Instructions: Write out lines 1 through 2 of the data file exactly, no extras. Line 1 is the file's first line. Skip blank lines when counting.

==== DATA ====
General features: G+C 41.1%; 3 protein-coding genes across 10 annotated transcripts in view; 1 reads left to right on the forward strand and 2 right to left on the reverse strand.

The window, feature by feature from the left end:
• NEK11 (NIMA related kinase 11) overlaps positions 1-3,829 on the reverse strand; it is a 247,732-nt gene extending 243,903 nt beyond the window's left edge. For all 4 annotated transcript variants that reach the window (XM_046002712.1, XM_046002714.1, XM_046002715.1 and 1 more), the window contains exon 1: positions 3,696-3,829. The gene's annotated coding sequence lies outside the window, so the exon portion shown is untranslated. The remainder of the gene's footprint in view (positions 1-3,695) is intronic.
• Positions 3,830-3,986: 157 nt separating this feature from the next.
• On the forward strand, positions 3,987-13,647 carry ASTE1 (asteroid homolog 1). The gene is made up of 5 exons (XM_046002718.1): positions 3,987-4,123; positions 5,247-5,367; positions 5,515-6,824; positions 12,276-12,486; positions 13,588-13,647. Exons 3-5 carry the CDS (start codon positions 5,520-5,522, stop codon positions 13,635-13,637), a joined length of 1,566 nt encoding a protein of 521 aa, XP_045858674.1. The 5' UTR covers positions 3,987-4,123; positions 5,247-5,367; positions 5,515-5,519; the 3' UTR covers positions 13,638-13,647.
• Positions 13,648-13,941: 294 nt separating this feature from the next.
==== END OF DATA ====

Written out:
General features: G+C 41.1%; 3 protein-coding genes across 10 annotated transcripts in view; 1 reads left to right on the forward strand and 2 right to left on the reverse strand.

The window, feature by feature from the left end: